About this Research Topic
Marine and freshwater polar environments are characterized by intense physical forces and strong seasonal variations. The persistent cold and sometimes inhospitable conditions create unique ecosystems and habitats for microbial life. Polar microbial communities are diverse productive assemblages, which drive biogeochemical cycles and support higher food-webs across the Arctic and over much of the Antarctic. Recent studies on the biogeography of microbial species have revealed phylogenetically diverse polar ecotypes, suggesting adaptation to seasonal darkness, sea-ice coverage and high summer irradiance. Because of the diversity of habitats related to oceanic circulation and the formation and melting of sea ice, high latitude oceans are ideal environments to investigate composition and functionality of marine microbes. In addition, polar regions are responding more dramatically to climate change compared to temperate environments and there is an urgent need to identify sensitive indicators of ecosystem history, that may be sentinels for change or adaptation. For instance, Antarctic lakes provide useful model systems to study microbial evolution and climate history. Hence, it becomes essential and timely to better understand factors controlling the microbes, and how, in turn, they may affect the functioning of these fragile ecosystems.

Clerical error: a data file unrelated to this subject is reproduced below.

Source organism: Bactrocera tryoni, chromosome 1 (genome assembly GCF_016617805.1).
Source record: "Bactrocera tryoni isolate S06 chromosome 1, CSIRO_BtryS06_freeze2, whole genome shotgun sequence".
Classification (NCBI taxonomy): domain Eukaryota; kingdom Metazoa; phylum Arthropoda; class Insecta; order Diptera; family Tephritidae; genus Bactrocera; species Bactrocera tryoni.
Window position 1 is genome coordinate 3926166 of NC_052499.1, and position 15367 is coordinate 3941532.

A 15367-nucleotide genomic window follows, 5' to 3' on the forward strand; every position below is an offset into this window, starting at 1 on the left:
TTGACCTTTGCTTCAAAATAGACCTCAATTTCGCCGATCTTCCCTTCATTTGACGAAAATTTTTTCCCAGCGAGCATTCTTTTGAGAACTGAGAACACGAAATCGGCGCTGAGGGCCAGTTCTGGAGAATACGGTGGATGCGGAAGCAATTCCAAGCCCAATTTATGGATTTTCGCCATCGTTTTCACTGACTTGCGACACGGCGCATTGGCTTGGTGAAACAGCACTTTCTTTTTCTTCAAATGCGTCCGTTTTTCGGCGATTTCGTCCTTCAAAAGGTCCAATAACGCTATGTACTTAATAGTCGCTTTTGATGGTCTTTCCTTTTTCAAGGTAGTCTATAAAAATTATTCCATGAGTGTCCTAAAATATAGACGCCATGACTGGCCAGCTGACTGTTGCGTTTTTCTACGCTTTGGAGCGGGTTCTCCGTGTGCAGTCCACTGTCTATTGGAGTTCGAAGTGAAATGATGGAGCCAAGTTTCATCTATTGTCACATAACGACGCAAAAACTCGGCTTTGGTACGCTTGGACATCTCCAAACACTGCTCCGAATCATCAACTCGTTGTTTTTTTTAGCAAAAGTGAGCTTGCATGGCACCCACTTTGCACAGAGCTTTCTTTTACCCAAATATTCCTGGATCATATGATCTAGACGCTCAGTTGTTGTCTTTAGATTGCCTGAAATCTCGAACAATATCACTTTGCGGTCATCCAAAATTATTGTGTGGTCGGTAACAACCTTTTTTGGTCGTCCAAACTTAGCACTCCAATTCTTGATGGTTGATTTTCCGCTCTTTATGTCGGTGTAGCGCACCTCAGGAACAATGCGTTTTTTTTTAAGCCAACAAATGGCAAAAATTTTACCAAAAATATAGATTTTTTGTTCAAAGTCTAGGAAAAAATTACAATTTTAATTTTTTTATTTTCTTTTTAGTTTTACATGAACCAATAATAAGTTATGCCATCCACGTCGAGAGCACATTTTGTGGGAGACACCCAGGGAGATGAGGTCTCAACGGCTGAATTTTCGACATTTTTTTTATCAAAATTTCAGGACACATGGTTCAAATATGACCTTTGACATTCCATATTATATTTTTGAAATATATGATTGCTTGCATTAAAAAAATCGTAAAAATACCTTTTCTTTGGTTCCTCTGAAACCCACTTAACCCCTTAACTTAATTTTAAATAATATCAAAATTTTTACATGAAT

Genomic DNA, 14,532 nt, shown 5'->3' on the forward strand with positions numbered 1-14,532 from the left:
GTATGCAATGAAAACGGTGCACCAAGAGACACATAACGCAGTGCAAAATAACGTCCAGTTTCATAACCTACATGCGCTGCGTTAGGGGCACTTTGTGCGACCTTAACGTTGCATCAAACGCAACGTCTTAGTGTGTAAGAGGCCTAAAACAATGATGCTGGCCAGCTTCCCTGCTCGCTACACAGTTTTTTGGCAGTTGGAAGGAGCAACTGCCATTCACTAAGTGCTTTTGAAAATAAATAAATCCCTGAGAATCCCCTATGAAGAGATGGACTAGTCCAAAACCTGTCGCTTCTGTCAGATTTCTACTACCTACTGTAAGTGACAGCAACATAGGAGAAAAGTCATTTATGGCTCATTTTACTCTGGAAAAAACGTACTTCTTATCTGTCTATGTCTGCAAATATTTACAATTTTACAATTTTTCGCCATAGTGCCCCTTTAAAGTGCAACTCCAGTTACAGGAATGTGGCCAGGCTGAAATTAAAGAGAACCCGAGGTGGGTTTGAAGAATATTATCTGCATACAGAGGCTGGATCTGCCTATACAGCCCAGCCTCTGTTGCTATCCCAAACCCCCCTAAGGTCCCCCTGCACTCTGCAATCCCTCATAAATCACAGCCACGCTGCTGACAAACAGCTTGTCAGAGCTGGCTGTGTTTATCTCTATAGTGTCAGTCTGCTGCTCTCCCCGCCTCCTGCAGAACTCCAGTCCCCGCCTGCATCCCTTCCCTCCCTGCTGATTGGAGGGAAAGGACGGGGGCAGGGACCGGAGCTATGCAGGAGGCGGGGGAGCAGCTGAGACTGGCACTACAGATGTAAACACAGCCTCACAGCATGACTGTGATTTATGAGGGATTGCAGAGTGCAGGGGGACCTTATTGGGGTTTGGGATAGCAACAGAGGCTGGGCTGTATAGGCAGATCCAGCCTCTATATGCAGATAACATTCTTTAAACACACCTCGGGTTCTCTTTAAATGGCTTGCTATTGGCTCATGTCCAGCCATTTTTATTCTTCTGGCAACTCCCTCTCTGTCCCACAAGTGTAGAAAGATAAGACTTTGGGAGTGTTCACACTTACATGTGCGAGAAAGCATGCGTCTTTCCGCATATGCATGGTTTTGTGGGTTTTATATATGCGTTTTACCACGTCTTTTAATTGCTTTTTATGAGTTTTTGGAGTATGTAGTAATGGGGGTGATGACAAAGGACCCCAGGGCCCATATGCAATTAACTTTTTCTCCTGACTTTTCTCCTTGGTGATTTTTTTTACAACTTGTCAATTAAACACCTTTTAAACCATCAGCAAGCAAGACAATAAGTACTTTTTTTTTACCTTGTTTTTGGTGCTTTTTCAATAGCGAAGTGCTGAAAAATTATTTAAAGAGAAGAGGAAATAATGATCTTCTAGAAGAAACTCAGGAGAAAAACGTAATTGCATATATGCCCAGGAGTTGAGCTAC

Polar microbiology is an expanding field of research with exciting possibilities to provide new insights into microbial ecology and evolution. With this topic we seek to bring together polar microbiologists studying different aquatic systems and components of the microbial food web, to stimulate discussion and reflect on these sensitive environments in a changing world perspective. We welcome any contribution studying polar microbial life, from viruses to unicellular eukaryotes, in lakes, marine and sea-ice systems.
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